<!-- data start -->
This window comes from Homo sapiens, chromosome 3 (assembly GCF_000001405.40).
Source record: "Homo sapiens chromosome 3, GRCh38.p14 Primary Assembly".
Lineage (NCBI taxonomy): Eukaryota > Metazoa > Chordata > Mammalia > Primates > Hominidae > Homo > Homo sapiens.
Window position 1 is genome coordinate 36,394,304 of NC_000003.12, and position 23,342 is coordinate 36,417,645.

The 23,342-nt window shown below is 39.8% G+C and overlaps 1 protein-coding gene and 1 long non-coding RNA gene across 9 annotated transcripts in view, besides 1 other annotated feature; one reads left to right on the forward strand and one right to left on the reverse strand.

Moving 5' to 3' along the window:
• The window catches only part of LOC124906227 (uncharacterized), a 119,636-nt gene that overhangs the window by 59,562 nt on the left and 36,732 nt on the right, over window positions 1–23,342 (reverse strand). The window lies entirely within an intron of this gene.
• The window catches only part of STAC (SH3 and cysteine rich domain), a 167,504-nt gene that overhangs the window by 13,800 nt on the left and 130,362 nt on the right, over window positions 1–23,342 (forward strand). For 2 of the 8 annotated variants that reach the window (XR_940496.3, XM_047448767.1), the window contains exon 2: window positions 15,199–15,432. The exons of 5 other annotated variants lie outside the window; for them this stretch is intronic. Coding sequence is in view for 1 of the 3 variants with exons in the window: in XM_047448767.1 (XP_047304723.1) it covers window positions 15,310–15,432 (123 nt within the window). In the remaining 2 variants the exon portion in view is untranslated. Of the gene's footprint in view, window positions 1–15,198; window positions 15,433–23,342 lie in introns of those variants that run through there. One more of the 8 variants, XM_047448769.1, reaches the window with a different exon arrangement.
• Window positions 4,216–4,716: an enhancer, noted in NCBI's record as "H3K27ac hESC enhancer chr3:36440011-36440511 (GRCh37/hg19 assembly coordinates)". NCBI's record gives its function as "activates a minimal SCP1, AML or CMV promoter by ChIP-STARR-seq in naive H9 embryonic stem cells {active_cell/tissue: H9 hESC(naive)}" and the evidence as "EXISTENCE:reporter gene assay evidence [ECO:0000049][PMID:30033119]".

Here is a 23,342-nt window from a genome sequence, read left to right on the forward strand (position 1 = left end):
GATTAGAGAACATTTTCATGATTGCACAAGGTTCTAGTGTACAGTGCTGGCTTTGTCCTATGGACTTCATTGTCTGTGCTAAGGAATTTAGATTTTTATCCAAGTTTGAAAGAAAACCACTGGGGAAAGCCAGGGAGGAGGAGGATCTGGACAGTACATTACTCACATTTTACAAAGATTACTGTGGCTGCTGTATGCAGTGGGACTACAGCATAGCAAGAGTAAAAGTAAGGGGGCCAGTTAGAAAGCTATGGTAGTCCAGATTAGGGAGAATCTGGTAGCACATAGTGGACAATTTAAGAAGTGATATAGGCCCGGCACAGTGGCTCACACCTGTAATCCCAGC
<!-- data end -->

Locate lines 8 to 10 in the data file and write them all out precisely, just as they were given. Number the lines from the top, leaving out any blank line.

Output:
• The window catches only part of STAC (SH3 and cysteine rich domain), a 167,504-nt gene that overhangs the window by 13,800 nt on the left and 130,362 nt on the right, over window positions 1–23,342 (forward strand). For 2 of the 8 annotated variants that reach the window (XR_940496.3, XM_047448767.1), the window contains exon 2: window positions 15,199–15,432. The exons of 5 other annotated variants lie outside the window; for them this stretch is intronic. Coding sequence is in view for 1 of the 3 variants with exons in the window: in XM_047448767.1 (XP_047304723.1) it covers window positions 15,310–15,432 (123 nt within the window). In the remaining 2 variants the exon portion in view is untranslated. Of the gene's footprint in view, window positions 1–15,198; window positions 15,433–23,342 lie in introns of those variants that run through there. One more of the 8 variants, XM_047448769.1, reaches the window with a different exon arrangement.
• Window positions 4,216–4,716: an enhancer, noted in NCBI's record as "H3K27ac hESC enhancer chr3:36440011-36440511 (GRCh37/hg19 assembly coordinates)". NCBI's record gives its function as "activates a minimal SCP1, AML or CMV promoter by ChIP-STARR-seq in naive H9 embryonic stem cells {active_cell/tissue: H9 hESC(naive)}" and the evidence as "EXISTENCE:reporter gene assay evidence [ECO:0000049][PMID:30033119]".

Here is a 23,342-nt window from a genome sequence, read left to right on the forward strand (position 1 = left end):